Beauty in Traffic Patterns

Now and again, I tune into the classical music station.  I actually really like classical.  There is nothing like Beethoven’s Moonlight Sonata.  My classical listening moments are almost always in my car since I don’t own and haven’t actually purchased any classical compilations.  I’ve had several times I tuned to the proper station during rush hour or on the way home on the main drag here in the Anchorage, AK area (Glenn Highway) and have this coming together of thoughts.  Let me further explain.  Suddenly traffic wasn’t annoying, the string arrangements suddenly bring an aesthetic, art-like flow to mundane life events.  Classical music brought me to an understanding of the beauty in traffic patterns.  You start thinking about how we humans drive hulking metal carriages that careen across rock hard paved streets at speeds in excess of 60 or 70 miles per hour…that’s freaking fast.  The moment is brought to an increased natural artistry with the backdrop of snowy Alaskan mountain peaks.  And if you catch the right time of day coming into Anchorage, you see the sun setting over the Cook Inlet.  This spectacle can be experienced in a variety of degrees as we run a long rock hard pavement in metal carriages (the most unnatural of things it would seem); we can still see the beauty in its synthesis with the raw nature that still exists around us.  Comment on times the same effect has happened for you if you’d like.  PEACE!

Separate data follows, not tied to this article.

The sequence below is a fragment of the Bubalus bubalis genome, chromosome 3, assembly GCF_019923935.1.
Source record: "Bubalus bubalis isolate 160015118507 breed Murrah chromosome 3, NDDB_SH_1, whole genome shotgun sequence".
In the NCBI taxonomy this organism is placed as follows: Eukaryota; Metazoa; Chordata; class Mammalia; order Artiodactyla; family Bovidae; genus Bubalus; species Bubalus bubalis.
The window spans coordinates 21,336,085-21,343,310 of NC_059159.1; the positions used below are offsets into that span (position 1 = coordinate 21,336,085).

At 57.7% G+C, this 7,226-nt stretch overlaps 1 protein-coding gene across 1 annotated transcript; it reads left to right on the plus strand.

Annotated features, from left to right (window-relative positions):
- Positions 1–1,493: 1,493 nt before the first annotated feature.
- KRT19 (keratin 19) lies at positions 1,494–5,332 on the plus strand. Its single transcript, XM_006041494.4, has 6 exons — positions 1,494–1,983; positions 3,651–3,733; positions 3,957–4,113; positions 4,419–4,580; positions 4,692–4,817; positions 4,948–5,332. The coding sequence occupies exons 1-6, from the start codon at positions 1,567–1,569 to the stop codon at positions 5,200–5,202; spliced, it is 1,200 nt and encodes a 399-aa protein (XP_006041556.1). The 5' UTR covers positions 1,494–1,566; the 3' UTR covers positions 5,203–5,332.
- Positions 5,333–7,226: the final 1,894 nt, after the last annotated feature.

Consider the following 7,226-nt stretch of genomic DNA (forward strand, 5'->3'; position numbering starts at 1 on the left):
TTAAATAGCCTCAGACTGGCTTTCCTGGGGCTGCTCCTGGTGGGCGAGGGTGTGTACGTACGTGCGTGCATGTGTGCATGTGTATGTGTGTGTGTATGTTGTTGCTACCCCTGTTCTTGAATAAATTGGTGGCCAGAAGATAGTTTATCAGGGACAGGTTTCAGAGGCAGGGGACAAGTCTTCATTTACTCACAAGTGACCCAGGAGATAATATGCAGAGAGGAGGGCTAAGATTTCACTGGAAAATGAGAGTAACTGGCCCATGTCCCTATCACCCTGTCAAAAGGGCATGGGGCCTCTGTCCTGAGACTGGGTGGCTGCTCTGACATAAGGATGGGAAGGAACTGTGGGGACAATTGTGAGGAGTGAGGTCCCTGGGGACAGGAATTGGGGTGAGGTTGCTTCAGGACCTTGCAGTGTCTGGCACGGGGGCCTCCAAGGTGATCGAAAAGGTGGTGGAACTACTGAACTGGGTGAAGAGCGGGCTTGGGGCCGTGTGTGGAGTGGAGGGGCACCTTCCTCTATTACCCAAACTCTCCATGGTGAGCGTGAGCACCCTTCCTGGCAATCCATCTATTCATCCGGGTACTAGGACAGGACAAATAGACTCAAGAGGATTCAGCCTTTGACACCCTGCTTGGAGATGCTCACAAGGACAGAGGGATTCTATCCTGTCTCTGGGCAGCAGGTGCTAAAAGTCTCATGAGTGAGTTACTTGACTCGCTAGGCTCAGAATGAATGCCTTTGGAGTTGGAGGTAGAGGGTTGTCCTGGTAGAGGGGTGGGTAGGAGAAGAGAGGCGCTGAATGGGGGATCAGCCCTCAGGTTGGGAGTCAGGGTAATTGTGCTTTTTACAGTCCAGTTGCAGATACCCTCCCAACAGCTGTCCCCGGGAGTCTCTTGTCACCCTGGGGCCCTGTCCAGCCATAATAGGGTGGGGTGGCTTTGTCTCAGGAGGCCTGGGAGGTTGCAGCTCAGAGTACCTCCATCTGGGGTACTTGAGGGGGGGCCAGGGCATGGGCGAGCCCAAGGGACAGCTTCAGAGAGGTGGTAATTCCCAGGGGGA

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2 thoughts on “Beauty in Traffic Patterns

  1. I’ve had such moments myself. I’ve driven the road from Eagle River to downtown Anchorage now five days a week for quite a few years and found it remarkable how all these drivers do this commuting dance on ice and snow and in wind and rain with great intuitiveness and precision in these hurtling missiles we call cars. While all around us the wilderness just is right in our faces. It is a blessed commute.

  2. I have often had moments like the one you are describing in this blog post while driving through the extreme landscapes of Alaska and Southern Utah. Also, many mind-blowing moments while standing in a castle in Scotland where there has been some kind of continuous structure on that spot for over 5,000 years. The differences and similarities of our lives as humans compared to all of the people who have lived on that spot came into the forefront of my mind while gazing at the same spectacular landscape that Scots gazed upon for those 5,000 years.

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